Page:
Do we still expect sufficient protection against the storms and what are the solutions going forward? Marisa Ackhurst, author of Design of Vertical Gravity Sea and Quay Walls, on climate change, sea level rise, sea wall structures and more.
- Updated: 01 July 2020
- Author: Marisa Ackhurst, Professional Engineering Technologist
Climate change, global sea level rise, increased storminess. These ‘predictions’ of scientists are becoming a reality for all of us. More than 35% of the global population live in the coastal region and as such, the impact of ocean forces are becoming more of a concern. Just watching the news coverage of storms around the globe, we can see how some sea defences are failing to provide the expected level of protection to the public and infrastructure.
A few decades ago engineering codes did not even mention sea level rise. Or, if it was stated, there was great uncertainty around how much to allow for. ‘How much’ is still a topic of debate, but these days we do have more references to rely on. Your 1:100 design storm condition from a few decades ago has changed. While it is unfair to expect sea defences to protect us against any storm that comes our way, we do still expect sufficient protection against the ‘design’ storm.
Along with the climate change problem comes the green solution. Research is being conducted on using a range of nature-based solutions to protect our coastlines. One such example is the use of mangrove forests. The mangroves naturally trap sediments helping to stabilise the coastline, preventing erosion from waves. The difficulty for engineers at this stage is to put numbers to these solutions, which I’m sure is a problem that will be overcome in the future.
Another potential solution is the construction of artificial reefs offshore. Hard surfaces are created to which algae and invertebrates can attach. These structures can be constructed using, for example, submerged rock berms, concrete units, or even sunken ships. The raised level of the ‘seabed’ induces some of the incoming waves to break, providing protection to the coastline.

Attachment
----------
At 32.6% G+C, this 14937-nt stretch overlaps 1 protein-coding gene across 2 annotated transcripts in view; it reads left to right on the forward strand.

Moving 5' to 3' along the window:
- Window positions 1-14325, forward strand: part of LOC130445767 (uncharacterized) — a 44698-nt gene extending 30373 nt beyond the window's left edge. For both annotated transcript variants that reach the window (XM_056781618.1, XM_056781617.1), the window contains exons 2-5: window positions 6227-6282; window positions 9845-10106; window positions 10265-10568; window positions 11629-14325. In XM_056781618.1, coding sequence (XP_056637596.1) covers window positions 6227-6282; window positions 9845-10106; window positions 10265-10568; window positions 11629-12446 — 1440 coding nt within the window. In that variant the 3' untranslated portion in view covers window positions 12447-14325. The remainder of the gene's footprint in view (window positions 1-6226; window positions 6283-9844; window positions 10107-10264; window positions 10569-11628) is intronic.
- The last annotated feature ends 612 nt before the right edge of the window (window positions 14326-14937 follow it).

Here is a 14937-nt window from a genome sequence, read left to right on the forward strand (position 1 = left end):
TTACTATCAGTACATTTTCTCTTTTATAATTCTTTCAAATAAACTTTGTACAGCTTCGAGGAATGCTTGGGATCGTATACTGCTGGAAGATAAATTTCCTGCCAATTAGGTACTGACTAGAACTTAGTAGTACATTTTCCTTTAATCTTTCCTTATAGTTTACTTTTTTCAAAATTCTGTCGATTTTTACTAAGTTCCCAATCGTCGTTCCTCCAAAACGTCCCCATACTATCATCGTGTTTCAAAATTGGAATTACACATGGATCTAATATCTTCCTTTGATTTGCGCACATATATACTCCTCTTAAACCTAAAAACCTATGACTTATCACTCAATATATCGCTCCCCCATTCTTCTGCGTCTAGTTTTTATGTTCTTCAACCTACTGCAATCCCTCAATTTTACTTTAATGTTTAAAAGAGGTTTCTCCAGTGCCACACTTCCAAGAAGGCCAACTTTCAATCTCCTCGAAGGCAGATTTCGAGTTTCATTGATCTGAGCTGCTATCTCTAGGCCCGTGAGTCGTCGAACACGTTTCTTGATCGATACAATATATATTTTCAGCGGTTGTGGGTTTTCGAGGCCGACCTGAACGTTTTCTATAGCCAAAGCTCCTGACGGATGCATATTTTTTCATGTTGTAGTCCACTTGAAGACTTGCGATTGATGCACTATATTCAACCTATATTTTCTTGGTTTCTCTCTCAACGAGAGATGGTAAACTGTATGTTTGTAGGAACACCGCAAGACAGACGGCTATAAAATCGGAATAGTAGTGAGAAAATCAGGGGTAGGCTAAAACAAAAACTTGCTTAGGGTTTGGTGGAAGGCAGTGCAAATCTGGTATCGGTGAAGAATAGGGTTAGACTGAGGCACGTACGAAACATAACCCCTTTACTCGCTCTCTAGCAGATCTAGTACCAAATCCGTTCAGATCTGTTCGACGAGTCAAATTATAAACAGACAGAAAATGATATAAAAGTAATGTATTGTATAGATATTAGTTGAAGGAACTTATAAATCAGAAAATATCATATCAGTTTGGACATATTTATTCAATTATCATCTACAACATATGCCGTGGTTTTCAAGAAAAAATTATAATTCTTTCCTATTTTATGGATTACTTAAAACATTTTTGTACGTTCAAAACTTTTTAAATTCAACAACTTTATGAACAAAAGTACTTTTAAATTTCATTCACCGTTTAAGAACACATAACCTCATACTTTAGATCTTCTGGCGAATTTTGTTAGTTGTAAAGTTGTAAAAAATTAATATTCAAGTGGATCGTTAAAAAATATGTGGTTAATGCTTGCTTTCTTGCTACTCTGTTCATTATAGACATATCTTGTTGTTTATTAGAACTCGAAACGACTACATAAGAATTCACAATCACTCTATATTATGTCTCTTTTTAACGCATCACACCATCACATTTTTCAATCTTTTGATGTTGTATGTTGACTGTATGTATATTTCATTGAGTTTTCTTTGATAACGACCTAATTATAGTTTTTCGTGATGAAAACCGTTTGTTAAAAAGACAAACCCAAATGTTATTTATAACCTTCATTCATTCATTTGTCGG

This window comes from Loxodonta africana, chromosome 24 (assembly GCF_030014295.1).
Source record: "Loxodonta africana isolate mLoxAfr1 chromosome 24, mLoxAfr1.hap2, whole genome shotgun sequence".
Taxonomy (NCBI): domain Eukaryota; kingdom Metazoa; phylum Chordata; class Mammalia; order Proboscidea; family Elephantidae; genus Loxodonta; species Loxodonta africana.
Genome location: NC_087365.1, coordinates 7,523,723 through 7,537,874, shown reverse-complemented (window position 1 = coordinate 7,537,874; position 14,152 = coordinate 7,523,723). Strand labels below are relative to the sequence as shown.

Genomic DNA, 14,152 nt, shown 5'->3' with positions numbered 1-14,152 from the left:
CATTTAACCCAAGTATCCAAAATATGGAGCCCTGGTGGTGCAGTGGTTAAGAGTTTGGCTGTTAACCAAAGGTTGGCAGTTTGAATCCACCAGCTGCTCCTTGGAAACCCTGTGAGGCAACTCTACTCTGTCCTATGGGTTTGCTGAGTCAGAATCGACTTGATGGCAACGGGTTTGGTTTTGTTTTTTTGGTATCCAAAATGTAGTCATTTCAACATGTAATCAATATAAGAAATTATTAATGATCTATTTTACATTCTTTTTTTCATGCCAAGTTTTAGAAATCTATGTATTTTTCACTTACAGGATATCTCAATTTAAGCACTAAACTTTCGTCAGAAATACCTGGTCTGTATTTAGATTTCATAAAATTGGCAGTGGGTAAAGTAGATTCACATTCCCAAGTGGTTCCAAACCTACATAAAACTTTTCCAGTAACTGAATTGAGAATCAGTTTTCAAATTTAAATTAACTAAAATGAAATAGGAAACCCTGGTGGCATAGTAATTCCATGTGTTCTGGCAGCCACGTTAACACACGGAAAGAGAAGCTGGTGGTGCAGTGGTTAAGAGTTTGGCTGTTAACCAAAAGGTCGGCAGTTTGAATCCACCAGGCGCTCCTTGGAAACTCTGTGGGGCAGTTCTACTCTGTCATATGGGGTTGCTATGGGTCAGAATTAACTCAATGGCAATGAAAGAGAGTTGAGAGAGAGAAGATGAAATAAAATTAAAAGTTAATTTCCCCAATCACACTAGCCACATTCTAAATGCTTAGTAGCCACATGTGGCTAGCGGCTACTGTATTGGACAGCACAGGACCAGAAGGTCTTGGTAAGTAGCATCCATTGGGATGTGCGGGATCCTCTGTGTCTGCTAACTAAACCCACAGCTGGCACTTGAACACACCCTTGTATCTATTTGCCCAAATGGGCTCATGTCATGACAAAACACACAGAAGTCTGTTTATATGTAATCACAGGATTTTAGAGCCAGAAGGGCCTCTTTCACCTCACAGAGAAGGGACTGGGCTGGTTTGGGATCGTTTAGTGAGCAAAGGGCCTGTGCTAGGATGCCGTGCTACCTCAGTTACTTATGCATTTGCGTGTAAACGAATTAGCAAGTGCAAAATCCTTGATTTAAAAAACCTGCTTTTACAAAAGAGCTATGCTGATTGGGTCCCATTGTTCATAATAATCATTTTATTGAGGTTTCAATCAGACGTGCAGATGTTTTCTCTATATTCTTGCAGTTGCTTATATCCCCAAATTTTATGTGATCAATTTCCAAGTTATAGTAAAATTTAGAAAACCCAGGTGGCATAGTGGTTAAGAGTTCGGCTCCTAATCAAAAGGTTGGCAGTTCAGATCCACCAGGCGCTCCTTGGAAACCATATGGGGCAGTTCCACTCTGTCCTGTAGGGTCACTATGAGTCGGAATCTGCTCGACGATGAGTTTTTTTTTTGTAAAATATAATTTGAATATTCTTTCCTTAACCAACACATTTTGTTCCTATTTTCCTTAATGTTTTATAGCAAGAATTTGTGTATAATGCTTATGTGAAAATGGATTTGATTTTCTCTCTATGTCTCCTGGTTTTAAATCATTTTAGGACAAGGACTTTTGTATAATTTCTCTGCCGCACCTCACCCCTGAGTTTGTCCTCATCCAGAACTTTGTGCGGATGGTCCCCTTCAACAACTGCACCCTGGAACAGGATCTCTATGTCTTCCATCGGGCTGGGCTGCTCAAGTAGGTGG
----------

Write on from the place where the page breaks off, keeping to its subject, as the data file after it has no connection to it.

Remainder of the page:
As with many things in life there is not a ‘one-size-fits-all’ solution for sea defence structures. Each project and location is different. Whatever the future holds we will still need to assess the suitability of a range of structures as possible solutions before focussing on the optimal one. Different role players have different requirements and legislation will keep on changing.
We all have a responsibility to consider greener solutions. In some instances, the solution may be to retreat, giving the coastline back to nature. In other instances, this may not be possible and our fight with the sea will continue to protect existing infrastructure, especially in built-up areas with established infrastructure. This is where vertical structures will stay relevant. Coastlines are dynamic in nature, even with the changes we make to them. We have reclaimed land and moved coastlines seaward to provide more space for our cities. We enjoy living near the sea - with some older residential developments positioned closer to the sea than they should be. This also applies to industrial and transport infrastructure.
On greenfield sites we may have a larger range of suitable ‘green’ solutions as options. When it comes to built-up and established cities and infrastructure on the coastline, traditional vertical structures may still be the best solution. Existing seawall structures are often adapted to accommodate the effects of global warming. One such example is the Dawlish sea wall in England. The wall, which provides protection to a railway line, was severely damaged in a storm resulting in damage to the railway line and other infrastructure. A new vertical concrete sea wall was constructed in front of the existing wall. The level of the wall was raised and the wall is fitted with a wave return coping structure. Moving all the existing infrastructure landwards to accommodate a softer solution would not have been the answer in this case. This is often the reality. This project also demonstrates how an existing seawall structure can be redesigned and re-constructed in almost the same location without surrendering infrastructure and property.
There are developments into making traditional concrete sea walls more environmentally friendly. Vertical concrete sea walls can be fitted with ecological enhancement features, such as textured panels, that encourage the growth of marine organisms, depending on where they are located. Research into modifying the concrete composition to reduce its carbon footprint is ongoing.
Natural solutions may also compliment the more traditional structures. They may be just what is needed to lengthen the life of older structures when used in combination.
Thus, I think vertical seawall structures will still be relevant for a long time, possibly developing in greener solutions.
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